Intentionality is the structure that gives meaning to experience and allows people to make decisions about the future.

May proposed that existential freedom is the freedom of action, whereas essential freedom is the freedom of being.

10. The basic concepts of existential theory are freedom and responsibility.


Match the following theoretical components with their correct theorist or theorists.

Theoretical component


1. Unconditional positive regard

B. Carl Rogers

2. Eros

C. Rollo May

3. Love and belongingness needs

A. Abraham Maslow

4. The self-concept

B. Rogers

5. Guilt

C.…… [Read More]

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Christian Counseling Model Comparison

Words: 1951 Length: 6 Pages Document Type: Essay Paper #: 58929125

Crabb's Biblical Model Of Counseling Comparison And Discussion

Goal of Christian Counseling

The goal of Christian Counseling differs from private practice counseling in many regards. For example, a Christian community offers a counselor a unique set of resources, often comprised of loving and caring individuals for are members of the local congregation. In private practice the resources that a counselor may have to work with can be comparatively limited by contrast. Furthermore, each Christian is called to help others based on their faith. A private practice counselor can be motivated by a plethora of reasons -- some of them are surly genuine and altruistic however others may be for monetary gain or similar ambitions. Thus, the resources that are available and the motivations behind entering counseling represent two initial and fundamental differences.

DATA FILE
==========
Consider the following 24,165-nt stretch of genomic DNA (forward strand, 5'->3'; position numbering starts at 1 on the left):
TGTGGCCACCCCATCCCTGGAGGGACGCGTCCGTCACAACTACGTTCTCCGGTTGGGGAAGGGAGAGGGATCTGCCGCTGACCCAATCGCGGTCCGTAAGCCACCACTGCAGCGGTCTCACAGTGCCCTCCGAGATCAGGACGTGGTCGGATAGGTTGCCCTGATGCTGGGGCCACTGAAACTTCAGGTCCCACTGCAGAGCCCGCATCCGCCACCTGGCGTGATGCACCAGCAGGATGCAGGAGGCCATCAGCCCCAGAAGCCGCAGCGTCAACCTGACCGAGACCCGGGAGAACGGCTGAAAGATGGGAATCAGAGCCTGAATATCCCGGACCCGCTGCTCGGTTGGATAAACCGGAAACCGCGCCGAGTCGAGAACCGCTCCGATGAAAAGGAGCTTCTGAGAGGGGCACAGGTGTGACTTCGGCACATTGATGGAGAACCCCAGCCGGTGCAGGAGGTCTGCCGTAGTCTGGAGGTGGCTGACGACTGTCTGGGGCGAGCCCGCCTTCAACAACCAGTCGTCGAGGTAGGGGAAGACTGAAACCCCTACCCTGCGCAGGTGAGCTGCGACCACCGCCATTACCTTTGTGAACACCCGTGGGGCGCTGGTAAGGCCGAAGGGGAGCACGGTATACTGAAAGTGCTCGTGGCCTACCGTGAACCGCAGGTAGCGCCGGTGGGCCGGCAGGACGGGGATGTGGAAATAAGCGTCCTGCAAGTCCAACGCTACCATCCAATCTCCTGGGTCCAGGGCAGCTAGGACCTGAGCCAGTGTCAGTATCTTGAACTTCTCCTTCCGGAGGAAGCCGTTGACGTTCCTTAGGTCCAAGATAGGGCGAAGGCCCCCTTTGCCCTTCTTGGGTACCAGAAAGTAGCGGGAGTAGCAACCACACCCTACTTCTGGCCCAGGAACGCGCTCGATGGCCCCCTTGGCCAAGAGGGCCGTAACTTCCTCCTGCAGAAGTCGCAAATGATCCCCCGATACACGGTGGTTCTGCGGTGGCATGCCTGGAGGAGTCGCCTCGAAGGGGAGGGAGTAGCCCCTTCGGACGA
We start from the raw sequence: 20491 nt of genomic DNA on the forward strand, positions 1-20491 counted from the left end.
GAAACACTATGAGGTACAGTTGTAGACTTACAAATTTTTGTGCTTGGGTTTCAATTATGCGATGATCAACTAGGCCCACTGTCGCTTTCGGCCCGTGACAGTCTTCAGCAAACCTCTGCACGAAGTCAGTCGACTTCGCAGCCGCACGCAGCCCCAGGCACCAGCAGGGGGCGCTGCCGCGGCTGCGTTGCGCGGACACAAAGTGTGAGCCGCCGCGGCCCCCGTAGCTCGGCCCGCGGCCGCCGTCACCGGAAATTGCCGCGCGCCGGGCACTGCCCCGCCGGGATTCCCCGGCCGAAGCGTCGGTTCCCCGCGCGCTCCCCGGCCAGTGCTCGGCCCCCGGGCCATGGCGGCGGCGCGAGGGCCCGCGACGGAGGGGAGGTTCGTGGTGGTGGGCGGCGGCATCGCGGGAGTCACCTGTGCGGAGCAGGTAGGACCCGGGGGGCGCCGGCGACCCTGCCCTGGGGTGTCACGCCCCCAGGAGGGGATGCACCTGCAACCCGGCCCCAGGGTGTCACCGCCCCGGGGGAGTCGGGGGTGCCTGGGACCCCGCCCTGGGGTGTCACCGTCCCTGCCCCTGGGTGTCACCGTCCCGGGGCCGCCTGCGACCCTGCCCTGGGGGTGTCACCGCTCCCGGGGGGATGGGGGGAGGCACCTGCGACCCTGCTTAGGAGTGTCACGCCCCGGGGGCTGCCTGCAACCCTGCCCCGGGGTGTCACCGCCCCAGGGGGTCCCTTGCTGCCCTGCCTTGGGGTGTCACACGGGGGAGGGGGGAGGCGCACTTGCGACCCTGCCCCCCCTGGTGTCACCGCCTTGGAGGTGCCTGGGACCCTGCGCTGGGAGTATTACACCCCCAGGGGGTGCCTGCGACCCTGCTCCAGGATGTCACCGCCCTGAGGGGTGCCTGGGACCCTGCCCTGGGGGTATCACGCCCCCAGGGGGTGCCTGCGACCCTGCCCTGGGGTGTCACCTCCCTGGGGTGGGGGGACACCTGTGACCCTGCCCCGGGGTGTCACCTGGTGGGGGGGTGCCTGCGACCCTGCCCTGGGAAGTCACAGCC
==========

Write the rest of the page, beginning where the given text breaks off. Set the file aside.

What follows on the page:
Another difference is that the fundamentals of the counseling practices might be starkly different. Many Christian counselors believe strongly in the Bible as a source of guidance for all counseling methods. However, many also are incorporating all the modern benefits of academia and research into their practices.

"Although the Scriptures provide the only authoritative information on counseling, psychology and specialized discipline of psychotherapy offer some valid insights about…… [Read More]

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Humanistic and Existential Personality Theories Worksheet Abraham

Words: 318 Length: 1 Pages Document Type: Essay Paper #: 45544846

Humanistic and Existential Personality Theories Worksheet

Abraham Maslow proposed the _humanistic__ theory of personality.

According to Maslow, self-fulfillment and realization of one's full potential are examples of _self-actualization____ needs.